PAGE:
Legal aid, specialized courts and modernization among justice sector issues in Alberta election

The province votes May 29

Legal aid, specialized courts and modernization among justice sector issues in Alberta election
Amanda Lindberg and Marina Giacomin

Election season is underway in Alberta, and the province heads to the polls on May 29. Access to justice for low and middle-income Albertans, the expansion of specialized courts, and court-system modernization are among the pressing legal-system issues at play, according to the province’s branch of the Canadian Bar Association and the Calgary Legal Guidance Society.

Both groups are urging the province to prioritize legal aid funding by raising the financial eligibility guidelines so more people can access the service amid a challenging economic environment. CBA Alberta president Amanda Lindberg notes that a person working full-time on minimum wage would currently have too high an income to qualify for legal aid.

Research has shown that one in two Canadians will require legal assistance at some point in their life, says Marina Giacomin, executive director of the Calgary Legal Guidance Society. While it has always been difficult for those living below the poverty line to access legal help, she says, recently, in Alberta, more and more middle-income earners are seeking legal-aid services due to the financial instability caused by inflation. And legal aid has not changed its financial eligibility guidelines in at least a decade.

“It hasn't kept up with the changing rates of poverty and inflation,” says Giacomin. “I know that there is some thought at legal aid around changing their financial eligibility guidelines, and certainly, Albertans are in support of that.”

According to a poll Nanos Research conducted for CBA Alberta in 2020, more than 85 percent of Albertans said investing in the justice system is important or somewhat important. And more than 90 percent said that ensuring members of the public have access to lawyers is important or somewhat important.

CBA Alberta also cites an independent economic analysis that demonstrates that if the province invested in legal aid, it would save more than it spent. The estimation by G.K. Fellows of Fellows Economic Consulting suggested that investing $4-$6 million in legal aid would produce a net savings of $11 million.

“Albertans have told us that the threshold to qualify for support through legal aid is unacceptably low and that they are largely in favour of increasing funding to address this,” says Lindberg, who is a litigator, mediator and registered collaborative law practitioner at Bruyer & Mackay in Edmonton.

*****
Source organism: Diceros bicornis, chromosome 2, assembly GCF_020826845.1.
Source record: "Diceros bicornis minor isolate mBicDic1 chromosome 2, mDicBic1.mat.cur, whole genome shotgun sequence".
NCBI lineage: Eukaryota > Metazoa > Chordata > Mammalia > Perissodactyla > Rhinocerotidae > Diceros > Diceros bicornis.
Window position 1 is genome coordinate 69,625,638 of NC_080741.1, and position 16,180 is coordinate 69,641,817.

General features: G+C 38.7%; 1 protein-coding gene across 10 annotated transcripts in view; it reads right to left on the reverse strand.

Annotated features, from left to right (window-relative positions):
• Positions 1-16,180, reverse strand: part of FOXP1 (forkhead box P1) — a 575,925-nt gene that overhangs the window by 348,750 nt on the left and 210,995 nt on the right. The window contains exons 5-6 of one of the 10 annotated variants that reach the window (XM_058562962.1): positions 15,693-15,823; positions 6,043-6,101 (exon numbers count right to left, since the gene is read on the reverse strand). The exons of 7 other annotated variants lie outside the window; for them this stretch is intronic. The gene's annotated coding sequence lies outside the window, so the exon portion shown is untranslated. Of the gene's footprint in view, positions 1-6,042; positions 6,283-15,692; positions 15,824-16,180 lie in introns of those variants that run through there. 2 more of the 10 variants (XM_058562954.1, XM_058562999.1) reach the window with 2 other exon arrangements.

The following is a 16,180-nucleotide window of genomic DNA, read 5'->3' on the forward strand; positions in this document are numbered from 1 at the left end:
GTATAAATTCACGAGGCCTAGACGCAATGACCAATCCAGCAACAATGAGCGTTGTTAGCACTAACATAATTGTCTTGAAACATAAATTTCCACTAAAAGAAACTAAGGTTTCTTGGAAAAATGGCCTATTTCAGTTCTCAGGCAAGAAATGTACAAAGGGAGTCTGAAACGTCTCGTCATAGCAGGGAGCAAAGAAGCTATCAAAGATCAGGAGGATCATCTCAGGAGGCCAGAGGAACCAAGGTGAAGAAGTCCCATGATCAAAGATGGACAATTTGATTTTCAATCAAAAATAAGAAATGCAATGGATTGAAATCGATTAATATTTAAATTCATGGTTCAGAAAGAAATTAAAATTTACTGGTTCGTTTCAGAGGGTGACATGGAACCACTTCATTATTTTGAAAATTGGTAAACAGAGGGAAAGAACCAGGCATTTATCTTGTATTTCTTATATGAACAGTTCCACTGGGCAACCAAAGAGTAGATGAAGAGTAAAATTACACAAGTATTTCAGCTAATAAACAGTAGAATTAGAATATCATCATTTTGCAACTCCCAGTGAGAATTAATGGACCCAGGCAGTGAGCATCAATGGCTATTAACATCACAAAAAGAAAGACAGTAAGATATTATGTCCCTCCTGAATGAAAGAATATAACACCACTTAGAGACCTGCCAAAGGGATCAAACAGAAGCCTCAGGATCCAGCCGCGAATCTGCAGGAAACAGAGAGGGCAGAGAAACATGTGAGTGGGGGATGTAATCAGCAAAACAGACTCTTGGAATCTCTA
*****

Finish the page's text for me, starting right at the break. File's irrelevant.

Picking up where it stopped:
The unavailability of pro bono legal help just adds self-reps to the system, says Giacomin. This puts matters in the courtroom that do not need to be there because self-reps lack the information, education, and skills to resolve their issues without a trial. “That costs us a ton of money,” she says.

Lindberg says the justice system has been “chronically underfunded,” but there is also an opportunity to be innovative and look beyond the financial aspect.

According to CBA Alberta’s Agenda for Justice 2023, family-law stakeholders have called for unified family courts with specialized judges, early assessment, and case management for over 50 years. Following the models tried in Saskatchewan, Manitoba, New Brunswick, Nova Scotia, Newfoundland and Labrador, and Ontario, a unified family court in Alberta would save money, eliminate duplication of resources and public confusion, and enhance access to justice, said the agenda.

“For whatever reason, Alberta keeps starting the conversation, and then the conversation gets dropped,” says Giacomin. “It's time to put Alberta families and kids first and to really restart that conversation of an integrated family court model and move that forward. I think it would make a world of difference in terms of the justice system in this province.”

Whoever is elected later this month can also advance the digitization that the COVID-19 pandemic necessitated in the court system, says Lindberg. “We can do a lot more,” she says.

Alberta’s court reforms included building the capacity to use virtual courtrooms and digitally file court documents. In its “Agenda for Justice,” CBA Alberta recommends the “continued or increased use of such innovations as Online Applications, Desk Applications, the KB Digital Justice Filing Service, and the ongoing flexibility to allow individuals to more simply represent their interests in a streamlined, cost-effective and modern manner.”

“There's an opportunity here for whoever forms the next government to modernize our justice system,” says Giacomin. “We got a taste of that during COVID, where folks could do some things remotely. There's an opportunity now to do more of that.”

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